The Challenge

This year’s Data Science Bowl, presented by Booz Allen Hamilton and Kaggle, focuses on identifying factors to help measure how young children learn from media and which approaches work best to help them build on those foundational skills. Using anonymous gameplay data from the PBS KIDS Measure Up! app, developed as a part of the CPB-PBS Ready To Learn Initiative with funding from the U.S. Department of Education, participants will create an algorithm that will lead to better designed games and greater learning outcomes, benefiting all in the children’s learning ecosystem.

Why focus on early childhood education?

Studies show that much of the most critical brain development in children takes place before they even reach kindergarten. Child development experts indicate it is during these first five years that children develop linguistic, cognitive, social, emotional, and regulatory skills that predict their later functioning in many domains, which is why access to high-quality, effective early learning resources is critical. Research demonstrates that supporting education at an early age is also key for long-term success, and efficacy research from the CPB-PBS Ready To Learn Initiative finds that high-quality educational media moves the needle on children’s learning.

What is the prize?

We’ll award $160,000 in cash to the top placing teams, as follows:

Where does the data for the competition come from?

The data used in this competition is anonymous, tabular data of interactions with the PBS KIDS Measure Up! app. Select data, such as a user’s in-app assessment score or their path through the game, is collected by the PBS KIDS Measure Up! app, a game-based learning tool.

PBS KIDS does not collect any personally identifying information, such as name or location. PBS KIDS is committed to creating a safe and secure environment that family members of all ages can enjoy. Any information that PBS KIDS collects is used to improve content. This allows for gaming experiences to meet kids where they are and support their learning. To view the full PBS KIDS privacy policy, please visit: pbskids.org/privacy/.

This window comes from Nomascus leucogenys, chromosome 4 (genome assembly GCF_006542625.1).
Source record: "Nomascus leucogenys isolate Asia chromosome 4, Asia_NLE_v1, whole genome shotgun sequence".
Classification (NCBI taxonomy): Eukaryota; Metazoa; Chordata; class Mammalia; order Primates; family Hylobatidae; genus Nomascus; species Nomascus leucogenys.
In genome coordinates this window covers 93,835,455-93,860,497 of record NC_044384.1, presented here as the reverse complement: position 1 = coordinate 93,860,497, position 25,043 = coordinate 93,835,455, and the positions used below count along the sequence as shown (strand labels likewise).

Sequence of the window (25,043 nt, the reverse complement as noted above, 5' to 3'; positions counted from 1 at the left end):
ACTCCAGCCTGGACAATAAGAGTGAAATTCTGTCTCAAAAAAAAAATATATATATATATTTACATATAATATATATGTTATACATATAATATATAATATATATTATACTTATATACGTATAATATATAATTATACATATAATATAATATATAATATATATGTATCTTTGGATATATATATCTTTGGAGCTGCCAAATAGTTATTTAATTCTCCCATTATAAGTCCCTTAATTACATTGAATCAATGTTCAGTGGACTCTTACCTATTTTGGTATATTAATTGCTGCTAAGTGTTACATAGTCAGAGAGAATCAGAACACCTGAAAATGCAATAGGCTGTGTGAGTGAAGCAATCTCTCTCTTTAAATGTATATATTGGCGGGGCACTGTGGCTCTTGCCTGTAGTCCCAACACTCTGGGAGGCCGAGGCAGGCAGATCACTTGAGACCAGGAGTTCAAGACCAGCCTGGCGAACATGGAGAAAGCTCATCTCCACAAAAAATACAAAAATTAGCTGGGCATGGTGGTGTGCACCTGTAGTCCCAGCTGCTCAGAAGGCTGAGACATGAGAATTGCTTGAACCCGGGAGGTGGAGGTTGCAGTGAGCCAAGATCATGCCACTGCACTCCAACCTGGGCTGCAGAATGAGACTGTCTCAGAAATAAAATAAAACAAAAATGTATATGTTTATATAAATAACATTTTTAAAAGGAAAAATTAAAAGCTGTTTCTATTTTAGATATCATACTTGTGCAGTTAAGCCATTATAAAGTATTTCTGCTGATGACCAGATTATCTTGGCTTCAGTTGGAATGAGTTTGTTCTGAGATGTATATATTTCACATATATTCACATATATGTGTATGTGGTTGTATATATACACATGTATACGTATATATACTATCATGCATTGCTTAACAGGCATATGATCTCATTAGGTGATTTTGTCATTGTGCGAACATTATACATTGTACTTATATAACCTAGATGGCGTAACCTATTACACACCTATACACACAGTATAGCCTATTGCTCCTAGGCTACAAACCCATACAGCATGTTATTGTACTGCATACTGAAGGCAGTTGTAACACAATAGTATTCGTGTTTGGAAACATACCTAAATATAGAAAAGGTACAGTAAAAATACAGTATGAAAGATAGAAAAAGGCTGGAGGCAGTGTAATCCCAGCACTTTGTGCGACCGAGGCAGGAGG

No one will be able to download the entire data set and the participants do not have access to any personally identifiable information about individual users. Winning solutions from the Data Science Bowl will be open sourced, enabling access for everyone to leverage learnings to improve early childhood education outcomes through media. The Data Science Bowl and the use of data for this year’s competition has been reviewed to ensure that it meets requirements of applicable child privacy regulations by PRIVO.

What is the PBS KIDS Measure Up! app?

In the PBS KIDS Measure Up! app, children ages 3 to 5 learn early STEM concepts focused on length, width, capacity, and weight while going on an adventure through Treetop City, Magma Peak, and Crystal Caves. Joined by their favorite PBS KIDS characters from Dinosaur Train, Peg + Cat, and Sid the Science Kid, children can also collect rewards and unlock digital toys as they play.

PBS KIDS Measure Up! was developed as part of the CPB-PBS Ready To Learn Initiative, with funding from the U.S. Department of Education. To learn more about PBS KIDS Measure Up!, please click here.

Presented By:

Data Partner:

PBS Kids

PBS KIDS and the PBS KIDS Logo are registered trademarks of PBS. Used with permission.
The contents of PBS KIDS Measure Up! were developed under a grant from the Department of Education. However, those contents do not necessarily represent the policy of the Department of Education, and you should not assume endorsement by the Federal Government. The project is funded by a Ready To Learn grant (PR/AWARD No. U295A150003, CFDA No. 84.295A) provided by the Department of Education to the Corporation for Public Broadcasting.

Ideas

Submit Your Ideas

Got a big idea for us?
Ready to re-invent the future?
See potential ahead?

In our first contest, we dove deep with a microscopic lens to improve ocean health. In our last, we went on a life-saving mission to spot nuclei to diagnose killer diseases. In each case, we did what couldn’t be done before: bring the awesome creativity and capability of data scientists to open the doors to new approaches.

What should we tackle next? If you have ideas, let us hear from you!

We’re in the hunt for the next big problem to solve—a problem with the potential to change the world. If selected, the power of the entire data science community will be harnessed against it.

Contact us to submit your ideas or email DataScienceBowl@bah.com. Include an overview of the problem, your contact information, a brief description of the data, and where it can be obtained.

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